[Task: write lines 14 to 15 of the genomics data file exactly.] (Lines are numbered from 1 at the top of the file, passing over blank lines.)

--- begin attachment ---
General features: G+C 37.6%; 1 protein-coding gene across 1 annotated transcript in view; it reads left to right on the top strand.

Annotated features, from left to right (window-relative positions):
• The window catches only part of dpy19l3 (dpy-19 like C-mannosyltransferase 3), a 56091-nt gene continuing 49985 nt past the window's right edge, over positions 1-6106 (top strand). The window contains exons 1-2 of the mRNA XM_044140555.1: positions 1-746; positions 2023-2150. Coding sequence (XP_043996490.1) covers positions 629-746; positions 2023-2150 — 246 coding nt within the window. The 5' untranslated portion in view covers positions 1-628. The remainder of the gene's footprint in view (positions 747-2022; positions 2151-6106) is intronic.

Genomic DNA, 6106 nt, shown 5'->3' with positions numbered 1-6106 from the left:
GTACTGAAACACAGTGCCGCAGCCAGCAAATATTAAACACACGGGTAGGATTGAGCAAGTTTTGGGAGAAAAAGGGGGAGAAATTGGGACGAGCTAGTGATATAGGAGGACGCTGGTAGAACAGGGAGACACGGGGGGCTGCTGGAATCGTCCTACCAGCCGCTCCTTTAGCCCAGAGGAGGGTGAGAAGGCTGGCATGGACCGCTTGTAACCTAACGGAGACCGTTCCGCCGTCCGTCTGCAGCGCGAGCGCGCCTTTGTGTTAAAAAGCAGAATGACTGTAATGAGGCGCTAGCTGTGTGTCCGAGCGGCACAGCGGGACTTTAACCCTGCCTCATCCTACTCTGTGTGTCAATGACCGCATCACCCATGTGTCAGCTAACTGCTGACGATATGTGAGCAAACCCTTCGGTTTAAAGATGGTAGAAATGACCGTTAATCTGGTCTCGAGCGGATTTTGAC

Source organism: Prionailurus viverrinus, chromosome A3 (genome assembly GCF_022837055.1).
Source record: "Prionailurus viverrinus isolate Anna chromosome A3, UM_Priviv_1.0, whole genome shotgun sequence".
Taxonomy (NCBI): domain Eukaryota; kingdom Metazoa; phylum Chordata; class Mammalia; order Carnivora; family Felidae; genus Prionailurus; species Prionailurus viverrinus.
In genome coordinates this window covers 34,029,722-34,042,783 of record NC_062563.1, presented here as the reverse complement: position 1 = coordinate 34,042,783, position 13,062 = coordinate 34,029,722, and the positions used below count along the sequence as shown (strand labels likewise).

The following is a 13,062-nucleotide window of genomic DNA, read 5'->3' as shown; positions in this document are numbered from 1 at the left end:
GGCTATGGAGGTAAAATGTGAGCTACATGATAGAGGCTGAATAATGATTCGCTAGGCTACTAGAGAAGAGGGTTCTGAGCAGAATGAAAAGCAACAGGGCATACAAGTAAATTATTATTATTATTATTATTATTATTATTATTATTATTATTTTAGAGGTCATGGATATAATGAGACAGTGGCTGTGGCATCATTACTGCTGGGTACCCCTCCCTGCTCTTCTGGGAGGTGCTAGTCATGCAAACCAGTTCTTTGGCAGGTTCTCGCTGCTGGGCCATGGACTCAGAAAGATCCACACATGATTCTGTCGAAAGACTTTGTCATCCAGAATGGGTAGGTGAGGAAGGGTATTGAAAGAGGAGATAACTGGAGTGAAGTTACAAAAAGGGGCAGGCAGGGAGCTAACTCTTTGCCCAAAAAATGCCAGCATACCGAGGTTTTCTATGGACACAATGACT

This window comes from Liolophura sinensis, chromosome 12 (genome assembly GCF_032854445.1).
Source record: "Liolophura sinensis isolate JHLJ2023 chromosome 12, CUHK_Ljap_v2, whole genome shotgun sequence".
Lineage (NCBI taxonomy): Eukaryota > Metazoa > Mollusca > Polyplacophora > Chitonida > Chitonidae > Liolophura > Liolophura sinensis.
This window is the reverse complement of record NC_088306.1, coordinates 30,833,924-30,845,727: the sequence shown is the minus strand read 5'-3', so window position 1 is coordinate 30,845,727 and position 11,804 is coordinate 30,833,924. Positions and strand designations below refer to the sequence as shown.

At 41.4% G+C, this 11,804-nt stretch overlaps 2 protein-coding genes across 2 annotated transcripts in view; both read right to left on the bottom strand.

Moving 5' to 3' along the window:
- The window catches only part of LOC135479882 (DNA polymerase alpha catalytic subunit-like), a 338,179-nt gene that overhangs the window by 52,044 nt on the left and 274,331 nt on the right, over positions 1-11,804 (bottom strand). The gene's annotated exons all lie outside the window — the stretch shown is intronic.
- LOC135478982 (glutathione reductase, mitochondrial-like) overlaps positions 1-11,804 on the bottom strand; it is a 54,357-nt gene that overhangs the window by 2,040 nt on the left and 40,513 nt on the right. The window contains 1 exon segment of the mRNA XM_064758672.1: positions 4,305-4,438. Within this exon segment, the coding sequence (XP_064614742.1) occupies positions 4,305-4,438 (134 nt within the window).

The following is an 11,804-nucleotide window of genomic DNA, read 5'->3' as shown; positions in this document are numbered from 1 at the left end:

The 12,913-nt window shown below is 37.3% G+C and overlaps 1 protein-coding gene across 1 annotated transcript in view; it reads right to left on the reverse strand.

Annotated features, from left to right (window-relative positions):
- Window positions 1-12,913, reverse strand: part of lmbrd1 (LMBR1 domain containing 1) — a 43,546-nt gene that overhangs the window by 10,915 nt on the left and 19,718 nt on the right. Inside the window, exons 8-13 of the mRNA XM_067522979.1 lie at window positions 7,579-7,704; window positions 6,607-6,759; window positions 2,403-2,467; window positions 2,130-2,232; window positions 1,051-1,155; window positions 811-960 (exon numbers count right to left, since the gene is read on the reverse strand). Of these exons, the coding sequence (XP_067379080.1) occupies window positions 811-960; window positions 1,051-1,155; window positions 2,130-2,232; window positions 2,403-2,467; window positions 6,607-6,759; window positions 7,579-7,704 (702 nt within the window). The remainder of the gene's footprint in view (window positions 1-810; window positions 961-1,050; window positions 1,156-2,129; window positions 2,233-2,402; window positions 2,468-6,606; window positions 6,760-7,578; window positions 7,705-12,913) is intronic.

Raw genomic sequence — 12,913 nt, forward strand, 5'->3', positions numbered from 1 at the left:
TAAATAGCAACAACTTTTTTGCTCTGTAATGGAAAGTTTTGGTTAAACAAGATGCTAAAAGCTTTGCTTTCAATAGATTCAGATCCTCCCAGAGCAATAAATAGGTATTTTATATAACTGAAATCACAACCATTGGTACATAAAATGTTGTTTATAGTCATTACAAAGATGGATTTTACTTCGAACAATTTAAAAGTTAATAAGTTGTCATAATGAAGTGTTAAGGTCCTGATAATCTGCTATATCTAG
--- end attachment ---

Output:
Lineage (NCBI taxonomy): Eukaryota > Metazoa > Mollusca > Polyplacophora > Chitonida > Chitonidae > Liolophura > Liolophura sinensis.
This window is the reverse complement of record NC_088306.1, coordinates 30,833,924-30,845,727: the sequence shown is the minus strand read 5'-3', so window position 1 is coordinate 30,845,727 and position 11,804 is coordinate 30,833,924. Positions and strand designations below refer to the sequence as shown.